Most importantly, the sociology curriculum encourages an appreciation of the significant linkage between “private troubles” and “public issues”—the connections between individual experience and larger social processes.
This is the sociological imagination as articulated by C. Wright Mills.
The sociology major at Pitt-Johnstown is designed to stress the value of the sociological perspective in depth. Therefore, the major is designed:
TO EMPHASIZE: (1) the pre-eminence of social structures and social processes at both the macro and the micro level of analysis; (2) the importance of logical scientific reason and method (theoretical and empirical analysis); and (3) the significance of the linkage between an individual's biographical experience and larger social processes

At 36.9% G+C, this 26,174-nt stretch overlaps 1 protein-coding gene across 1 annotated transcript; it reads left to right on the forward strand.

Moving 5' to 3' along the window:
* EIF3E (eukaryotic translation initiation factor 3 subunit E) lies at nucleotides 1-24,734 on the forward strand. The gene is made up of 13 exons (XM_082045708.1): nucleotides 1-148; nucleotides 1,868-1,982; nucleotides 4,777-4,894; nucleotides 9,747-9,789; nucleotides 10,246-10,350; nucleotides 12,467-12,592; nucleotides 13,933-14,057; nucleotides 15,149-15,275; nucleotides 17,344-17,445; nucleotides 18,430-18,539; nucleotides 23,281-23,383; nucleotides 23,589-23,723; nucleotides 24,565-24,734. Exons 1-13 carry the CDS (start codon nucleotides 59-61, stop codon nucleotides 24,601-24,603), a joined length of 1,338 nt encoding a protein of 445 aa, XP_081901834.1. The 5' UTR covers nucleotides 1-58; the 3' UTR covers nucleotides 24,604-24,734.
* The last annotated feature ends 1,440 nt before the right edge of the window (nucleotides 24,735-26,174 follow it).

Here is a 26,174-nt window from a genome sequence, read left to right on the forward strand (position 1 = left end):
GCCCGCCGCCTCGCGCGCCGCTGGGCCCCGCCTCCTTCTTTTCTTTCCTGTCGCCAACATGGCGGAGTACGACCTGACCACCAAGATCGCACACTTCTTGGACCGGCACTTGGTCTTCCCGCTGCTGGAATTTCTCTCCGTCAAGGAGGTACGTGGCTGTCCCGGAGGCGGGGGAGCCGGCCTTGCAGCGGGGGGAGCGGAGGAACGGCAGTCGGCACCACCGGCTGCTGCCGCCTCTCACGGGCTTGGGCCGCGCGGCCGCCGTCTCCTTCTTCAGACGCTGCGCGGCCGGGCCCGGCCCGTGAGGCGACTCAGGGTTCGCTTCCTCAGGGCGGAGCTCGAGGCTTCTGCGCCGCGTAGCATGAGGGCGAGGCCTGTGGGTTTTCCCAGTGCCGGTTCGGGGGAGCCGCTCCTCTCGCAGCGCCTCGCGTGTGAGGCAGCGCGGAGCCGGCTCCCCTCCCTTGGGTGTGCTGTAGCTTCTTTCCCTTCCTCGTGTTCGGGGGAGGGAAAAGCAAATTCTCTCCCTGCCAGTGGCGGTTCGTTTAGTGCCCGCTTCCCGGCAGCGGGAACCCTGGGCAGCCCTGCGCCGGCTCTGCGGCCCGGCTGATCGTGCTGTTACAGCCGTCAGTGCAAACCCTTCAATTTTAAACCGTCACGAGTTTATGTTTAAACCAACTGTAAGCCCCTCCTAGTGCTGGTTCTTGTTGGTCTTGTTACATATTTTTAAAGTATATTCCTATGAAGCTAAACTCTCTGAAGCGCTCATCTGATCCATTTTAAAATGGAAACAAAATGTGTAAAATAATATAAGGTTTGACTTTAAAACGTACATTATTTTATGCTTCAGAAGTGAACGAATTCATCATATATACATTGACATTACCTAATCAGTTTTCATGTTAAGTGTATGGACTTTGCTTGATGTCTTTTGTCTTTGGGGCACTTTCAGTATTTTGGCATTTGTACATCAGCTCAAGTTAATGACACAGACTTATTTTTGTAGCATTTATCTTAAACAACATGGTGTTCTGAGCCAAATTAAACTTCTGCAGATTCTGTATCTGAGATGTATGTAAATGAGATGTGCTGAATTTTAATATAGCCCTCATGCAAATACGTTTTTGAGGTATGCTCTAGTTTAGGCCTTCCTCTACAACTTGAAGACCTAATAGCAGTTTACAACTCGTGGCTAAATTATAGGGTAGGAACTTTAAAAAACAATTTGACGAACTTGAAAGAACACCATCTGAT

TO INTRODUCE SOCIOLOGY as a discipline which crosses, and links, the scientific and humanistic perspectives
TO OFFER ALTERNATIVES to the comfortable familiarity of our own time, place, and circumstances
TO OFFER MULTIPLE EXPERIENCES for students to study the relationship between society and the individual from a large scale to a small scale level of analysis and
TO AID STUDENTS in identifying uses for the sociological perspective in their future lives.
In general, the sociology curriculum should:
The sociology curriculum is intentionally designed to challenge the ordinary taken-for-granted notions about the world, and to contribute to the intellectual development of the student.
We believe that our curriculum reflects the strong historical role that sociology has played in the liberal arts as well as the mandate of sociology to encourage historical sensitivity and a deep interest in cultural diversity.